The company has figured out what other large firms — Garmin, the giant in the world of GPS, was one of the first big firms to move into park — also have seen.

“It is a great pipeline for us,” Derek Butler, the senior scientist in charge of the Lawrence operations, said of how the facility helps ADM hire KU students.

photo by: Chad Lawhorn/Journal-World

Chemical fume hoods are in place in a new laboratory for ADM, which is one of the tenants for KU Innovation Park’s newest research and office building, pictured here on Aug. 17, 2022.

The ADM story is one KU leaders hope to see repeated. Butler said ADM long had been aware of some KU researchers, and then in 2012 began working with one particular one more closely as part of a USDA grant-funded project. At that point, the company decided it would make sense to have some ADM employees located closer to the research. Now that KU is creating new facilities, it makes sense to have even more of them.

Butler said ADM conducts “fundamental research” at the Lawrence facility, which wouldn’t always be feasible at the company’s main research lab in Decatur, Illinois.

“We might be doing two- to three-year projects here where we really tap into a professor’s knowledge,” Butler said. “We wouldn’t really be able to do that at the main facility.”

Girod said the idea behind Innovation Park is to allow both students and faculty to interact with the private sector in ways that are beneficial to all involved. Now, the challenge is figuring out how to do it on a larger scale.

As we’ve reported, KU has at least three more phases it hopes to complete at Innovation Park. The first two phases are a pair of $30 million buildings that would house a pair of specialty research projects. One would house the Kansas National Security Innovation Center, which would focus on research related to cybersecurity and other innovations that could be used by the homeland security or defense industries. The other would house the Kansas Bio-Innovation & Sustainability Center, which would focus on research related to green energy and a host of environmental issues, among other topics. That one could be especially beneficial to companies like Panasonic, which plans to build a $4 billion plant in De Soto to manufacture batteries for electric vehicles. The plant would be less than 30 minutes away from KU Innovation Park.

Girod said KU was involved in the state’s efforts to attract Panasonic and believes there is good potential to grow the already significant relationship with the company.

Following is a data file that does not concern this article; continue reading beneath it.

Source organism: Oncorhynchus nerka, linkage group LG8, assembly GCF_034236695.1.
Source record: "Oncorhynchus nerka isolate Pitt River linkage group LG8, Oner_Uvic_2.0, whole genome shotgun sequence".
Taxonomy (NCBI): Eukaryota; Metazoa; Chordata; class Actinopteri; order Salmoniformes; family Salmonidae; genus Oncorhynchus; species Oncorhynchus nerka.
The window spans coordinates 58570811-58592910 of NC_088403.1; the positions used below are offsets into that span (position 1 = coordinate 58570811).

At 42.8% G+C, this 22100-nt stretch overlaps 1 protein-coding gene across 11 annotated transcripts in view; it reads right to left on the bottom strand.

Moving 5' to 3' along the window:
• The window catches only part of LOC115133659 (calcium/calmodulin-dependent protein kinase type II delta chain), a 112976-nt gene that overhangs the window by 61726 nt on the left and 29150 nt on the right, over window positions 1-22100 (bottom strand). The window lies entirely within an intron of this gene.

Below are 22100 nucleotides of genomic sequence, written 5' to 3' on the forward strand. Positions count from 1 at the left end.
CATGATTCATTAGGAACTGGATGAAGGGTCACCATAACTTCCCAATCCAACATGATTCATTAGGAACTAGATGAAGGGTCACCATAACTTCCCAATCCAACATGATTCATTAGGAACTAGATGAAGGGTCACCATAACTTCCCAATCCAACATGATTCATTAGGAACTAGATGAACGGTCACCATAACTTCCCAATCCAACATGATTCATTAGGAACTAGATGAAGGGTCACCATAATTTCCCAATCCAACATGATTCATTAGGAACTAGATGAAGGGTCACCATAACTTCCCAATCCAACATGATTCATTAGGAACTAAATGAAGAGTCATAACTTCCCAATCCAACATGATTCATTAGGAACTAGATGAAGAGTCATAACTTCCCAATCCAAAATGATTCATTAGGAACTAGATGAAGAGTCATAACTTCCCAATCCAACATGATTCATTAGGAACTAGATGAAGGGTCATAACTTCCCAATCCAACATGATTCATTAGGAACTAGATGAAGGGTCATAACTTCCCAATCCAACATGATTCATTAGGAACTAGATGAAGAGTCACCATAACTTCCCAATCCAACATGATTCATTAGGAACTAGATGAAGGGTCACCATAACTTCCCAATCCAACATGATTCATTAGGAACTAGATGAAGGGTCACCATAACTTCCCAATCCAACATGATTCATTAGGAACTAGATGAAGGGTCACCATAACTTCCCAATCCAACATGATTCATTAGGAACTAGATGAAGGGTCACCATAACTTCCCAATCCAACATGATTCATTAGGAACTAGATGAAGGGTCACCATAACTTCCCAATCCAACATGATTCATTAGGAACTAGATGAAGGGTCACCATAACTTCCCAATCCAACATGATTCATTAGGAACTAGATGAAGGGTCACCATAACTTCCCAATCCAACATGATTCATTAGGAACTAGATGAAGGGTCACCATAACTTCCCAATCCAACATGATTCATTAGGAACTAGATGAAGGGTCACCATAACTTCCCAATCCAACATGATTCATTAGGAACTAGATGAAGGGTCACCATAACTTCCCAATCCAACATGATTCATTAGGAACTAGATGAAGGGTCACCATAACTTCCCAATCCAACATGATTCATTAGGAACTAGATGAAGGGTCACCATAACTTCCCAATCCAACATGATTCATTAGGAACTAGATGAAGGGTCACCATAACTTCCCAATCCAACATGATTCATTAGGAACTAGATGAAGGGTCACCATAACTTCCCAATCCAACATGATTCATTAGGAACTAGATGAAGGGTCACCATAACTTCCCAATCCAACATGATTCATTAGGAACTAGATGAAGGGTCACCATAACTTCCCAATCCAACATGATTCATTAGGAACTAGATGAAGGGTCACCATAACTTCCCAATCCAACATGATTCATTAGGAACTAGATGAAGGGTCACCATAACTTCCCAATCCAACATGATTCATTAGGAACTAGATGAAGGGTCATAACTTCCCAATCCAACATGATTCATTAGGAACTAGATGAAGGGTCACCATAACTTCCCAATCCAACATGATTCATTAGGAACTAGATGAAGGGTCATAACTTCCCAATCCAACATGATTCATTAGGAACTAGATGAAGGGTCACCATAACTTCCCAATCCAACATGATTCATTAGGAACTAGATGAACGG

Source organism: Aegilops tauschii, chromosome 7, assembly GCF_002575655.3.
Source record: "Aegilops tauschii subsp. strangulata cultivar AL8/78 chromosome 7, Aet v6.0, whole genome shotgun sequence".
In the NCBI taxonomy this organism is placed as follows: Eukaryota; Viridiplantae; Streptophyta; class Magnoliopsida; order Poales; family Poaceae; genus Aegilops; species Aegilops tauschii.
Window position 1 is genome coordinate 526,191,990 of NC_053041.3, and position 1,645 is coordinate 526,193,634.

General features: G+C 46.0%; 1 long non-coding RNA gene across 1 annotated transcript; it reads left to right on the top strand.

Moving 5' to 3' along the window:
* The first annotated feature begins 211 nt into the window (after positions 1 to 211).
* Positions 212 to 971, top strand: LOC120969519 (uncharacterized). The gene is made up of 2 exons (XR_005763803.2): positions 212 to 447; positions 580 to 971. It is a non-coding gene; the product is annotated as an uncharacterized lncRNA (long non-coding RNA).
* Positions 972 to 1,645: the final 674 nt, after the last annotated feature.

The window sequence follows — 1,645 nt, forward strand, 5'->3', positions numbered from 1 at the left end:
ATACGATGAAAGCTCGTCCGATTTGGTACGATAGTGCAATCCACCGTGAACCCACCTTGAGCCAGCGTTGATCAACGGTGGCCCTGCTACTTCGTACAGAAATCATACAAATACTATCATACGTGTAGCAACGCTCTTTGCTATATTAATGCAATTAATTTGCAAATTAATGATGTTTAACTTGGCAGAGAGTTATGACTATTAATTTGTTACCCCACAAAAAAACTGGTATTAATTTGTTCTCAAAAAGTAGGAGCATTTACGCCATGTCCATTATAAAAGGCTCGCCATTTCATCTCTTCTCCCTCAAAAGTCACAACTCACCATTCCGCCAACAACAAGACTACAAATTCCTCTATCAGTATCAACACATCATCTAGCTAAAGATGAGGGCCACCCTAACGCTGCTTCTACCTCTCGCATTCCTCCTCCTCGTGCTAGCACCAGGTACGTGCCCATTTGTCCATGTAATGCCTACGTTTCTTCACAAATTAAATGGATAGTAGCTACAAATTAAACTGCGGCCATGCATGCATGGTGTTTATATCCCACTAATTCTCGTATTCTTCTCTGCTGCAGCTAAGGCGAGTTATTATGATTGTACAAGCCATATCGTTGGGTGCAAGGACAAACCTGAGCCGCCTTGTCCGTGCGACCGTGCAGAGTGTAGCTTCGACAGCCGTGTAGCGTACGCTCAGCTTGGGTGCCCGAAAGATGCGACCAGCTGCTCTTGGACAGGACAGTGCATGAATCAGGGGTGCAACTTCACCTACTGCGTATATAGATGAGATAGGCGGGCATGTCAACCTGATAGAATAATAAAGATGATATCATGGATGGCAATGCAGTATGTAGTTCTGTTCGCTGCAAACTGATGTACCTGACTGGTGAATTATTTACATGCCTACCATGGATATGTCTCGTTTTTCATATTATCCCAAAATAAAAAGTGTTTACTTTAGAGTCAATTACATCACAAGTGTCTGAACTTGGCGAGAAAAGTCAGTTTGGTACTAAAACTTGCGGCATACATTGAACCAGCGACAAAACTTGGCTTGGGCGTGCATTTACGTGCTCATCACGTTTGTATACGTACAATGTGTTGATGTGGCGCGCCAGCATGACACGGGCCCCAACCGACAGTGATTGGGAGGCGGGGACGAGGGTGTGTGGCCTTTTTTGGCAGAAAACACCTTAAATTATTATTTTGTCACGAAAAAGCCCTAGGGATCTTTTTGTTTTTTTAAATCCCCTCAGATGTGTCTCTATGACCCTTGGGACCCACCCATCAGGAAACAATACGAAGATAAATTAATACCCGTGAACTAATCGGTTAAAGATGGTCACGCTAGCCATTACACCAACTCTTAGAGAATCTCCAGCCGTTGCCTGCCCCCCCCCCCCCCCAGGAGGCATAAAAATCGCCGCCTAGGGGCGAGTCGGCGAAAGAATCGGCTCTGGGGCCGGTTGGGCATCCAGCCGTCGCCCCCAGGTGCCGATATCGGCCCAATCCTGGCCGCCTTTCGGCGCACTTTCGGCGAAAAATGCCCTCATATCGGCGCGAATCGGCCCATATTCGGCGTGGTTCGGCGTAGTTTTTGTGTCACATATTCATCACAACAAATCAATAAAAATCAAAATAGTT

“We know there may be an opportunity for Panasonic to bring some of their research and development here in the years ahead,” Girod told me after the event. “That could be a huge opportunity.”

In addition to those two buildings, KU leaders have said they envision about 10 new buildings over the next 15 years that would provide 800,000 square feet of research, laboratory and office space. Additionally, KU Endowment — which owns much of the property on West Campus — has concept plans that show about 75,000 square feet of retail development and about 300 living units being constructed on or near West Campus as part of a plan to make Innovation Park more of a live, work and play destination.

KU leaders are hoping to get word soon on whether Innovation Park will receive a huge state grant that would provide a major boost in completing the next research and office phases of the project. As we’ve reported, Innovation Park has applied for a $50.8 million grant through the state of Kansas’ SPARK program, which is funded through federal pandemic relief funds.

photo by: Chad Lawhorn/Journal-World

U.S. Sen. Jerry Moran and Kansas Gov. Laura Kelly prepare to make public remarks at an opening ceremony for KU Innovation Park’s newest office and research facility on Aug. 17, 2022.

Word on funding awards for those SPARK programs has been slow to develop, though. Kelly told me after the event that some meetings on those funding issues had recently been delayed but that the process was still moving forward. Girod also said he didn’t have a timeline for when KU might learn of the fate of that grant application.

But Girod told the crowd at the opening ceremony that KU leaders are positive more is to come with Innovation Park.

“Don’t get too comfortable,” Girod said. “We will be back here for another ribbon cutting. We are going to keep this train rolling.”

photo by: Chad Lawhorn/Journal-World

KU Innovation Park’s new research and office building opened to the public on Aug. 17, 2022.